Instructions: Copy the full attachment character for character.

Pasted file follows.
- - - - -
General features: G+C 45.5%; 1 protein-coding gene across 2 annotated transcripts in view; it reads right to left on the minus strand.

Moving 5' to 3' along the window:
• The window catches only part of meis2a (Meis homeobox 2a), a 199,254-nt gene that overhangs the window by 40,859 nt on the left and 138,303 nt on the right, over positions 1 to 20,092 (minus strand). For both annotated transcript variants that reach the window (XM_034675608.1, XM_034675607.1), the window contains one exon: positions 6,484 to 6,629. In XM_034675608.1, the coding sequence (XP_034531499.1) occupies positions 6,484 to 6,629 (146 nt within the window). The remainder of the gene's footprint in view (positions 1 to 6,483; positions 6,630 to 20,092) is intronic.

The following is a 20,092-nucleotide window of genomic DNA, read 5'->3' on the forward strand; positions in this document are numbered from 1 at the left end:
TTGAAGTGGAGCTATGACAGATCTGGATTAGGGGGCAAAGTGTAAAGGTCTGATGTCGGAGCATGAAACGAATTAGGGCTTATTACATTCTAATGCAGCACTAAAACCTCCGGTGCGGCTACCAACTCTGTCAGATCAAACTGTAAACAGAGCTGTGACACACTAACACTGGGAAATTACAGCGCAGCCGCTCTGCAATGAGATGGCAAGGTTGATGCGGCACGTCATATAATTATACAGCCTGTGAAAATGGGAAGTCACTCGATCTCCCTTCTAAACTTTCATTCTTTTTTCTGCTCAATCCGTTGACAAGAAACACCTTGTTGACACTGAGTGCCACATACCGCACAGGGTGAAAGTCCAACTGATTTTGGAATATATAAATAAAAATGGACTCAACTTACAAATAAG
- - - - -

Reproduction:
General features: G+C 45.5%; 1 protein-coding gene across 2 annotated transcripts in view; it reads right to left on the minus strand.

Moving 5' to 3' along the window:
• The window catches only part of meis2a (Meis homeobox 2a), a 199,254-nt gene that overhangs the window by 40,859 nt on the left and 138,303 nt on the right, over positions 1 to 20,092 (minus strand). For both annotated transcript variants that reach the window (XM_034675608.1, XM_034675607.1), the window contains one exon: positions 6,484 to 6,629. In XM_034675608.1, the coding sequence (XP_034531499.1) occupies positions 6,484 to 6,629 (146 nt within the window). The remainder of the gene's footprint in view (positions 1 to 6,483; positions 6,630 to 20,092) is intronic.

The following is a 20,092-nucleotide window of genomic DNA, read 5'->3' on the forward strand; positions in this document are numbered from 1 at the left end:
TTGAAGTGGAGCTATGACAGATCTGGATTAGGGGGCAAAGTGTAAAGGTCTGATGTCGGAGCATGAAACGAATTAGGGCTTATTACATTCTAATGCAGCACTAAAACCTCCGGTGCGGCTACCAACTCTGTCAGATCAAACTGTAAACAGAGCTGTGACACACTAACACTGGGAAATTACAGCGCAGCCGCTCTGCAATGAGATGGCAAGGTTGATGCGGCACGTCATATAATTATACAGCCTGTGAAAATGGGAAGTCACTCGATCTCCCTTCTAAACTTTCATTCTTTTTTCTGCTCAATCCGTTGACAAGAAACACCTTGTTGACACTGAGTGCCACATACCGCACAGGGTGAAAGTCCAACTGATTTTGGAATATATAAATAAAAATGGACTCAACTTACAAATAAG